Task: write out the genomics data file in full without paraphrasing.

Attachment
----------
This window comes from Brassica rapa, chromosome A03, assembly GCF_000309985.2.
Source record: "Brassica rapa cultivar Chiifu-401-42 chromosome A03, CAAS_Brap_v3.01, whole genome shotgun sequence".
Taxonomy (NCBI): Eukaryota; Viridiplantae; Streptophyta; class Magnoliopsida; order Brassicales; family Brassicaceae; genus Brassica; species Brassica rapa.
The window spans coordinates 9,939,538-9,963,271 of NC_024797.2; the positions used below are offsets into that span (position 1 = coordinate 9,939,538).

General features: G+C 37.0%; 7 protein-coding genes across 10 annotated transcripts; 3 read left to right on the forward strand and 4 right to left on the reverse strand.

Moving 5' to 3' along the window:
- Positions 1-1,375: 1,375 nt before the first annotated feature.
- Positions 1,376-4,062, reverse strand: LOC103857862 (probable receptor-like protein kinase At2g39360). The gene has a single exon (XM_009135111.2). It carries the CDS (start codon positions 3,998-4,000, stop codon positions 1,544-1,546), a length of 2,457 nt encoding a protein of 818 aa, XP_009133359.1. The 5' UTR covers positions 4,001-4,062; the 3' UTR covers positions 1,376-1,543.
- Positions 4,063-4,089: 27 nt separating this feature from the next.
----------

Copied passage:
This window comes from Brassica rapa, chromosome A03, assembly GCF_000309985.2.
Source record: "Brassica rapa cultivar Chiifu-401-42 chromosome A03, CAAS_Brap_v3.01, whole genome shotgun sequence".
Taxonomy (NCBI): Eukaryota; Viridiplantae; Streptophyta; class Magnoliopsida; order Brassicales; family Brassicaceae; genus Brassica; species Brassica rapa.
The window spans coordinates 9,939,538-9,963,271 of NC_024797.2; the positions used below are offsets into that span (position 1 = coordinate 9,939,538).

General features: G+C 37.0%; 7 protein-coding genes across 10 annotated transcripts; 3 read left to right on the forward strand and 4 right to left on the reverse strand.

Moving 5' to 3' along the window:
- Positions 1-1,375: 1,375 nt before the first annotated feature.
- Positions 1,376-4,062, reverse strand: LOC103857862 (probable receptor-like protein kinase At2g39360). The gene has a single exon (XM_009135111.2). It carries the CDS (start codon positions 3,998-4,000, stop codon positions 1,544-1,546), a length of 2,457 nt encoding a protein of 818 aa, XP_009133359.1. The 5' UTR covers positions 4,001-4,062; the 3' UTR covers positions 1,376-1,543.
- Positions 4,063-4,089: 27 nt separating this feature from the next.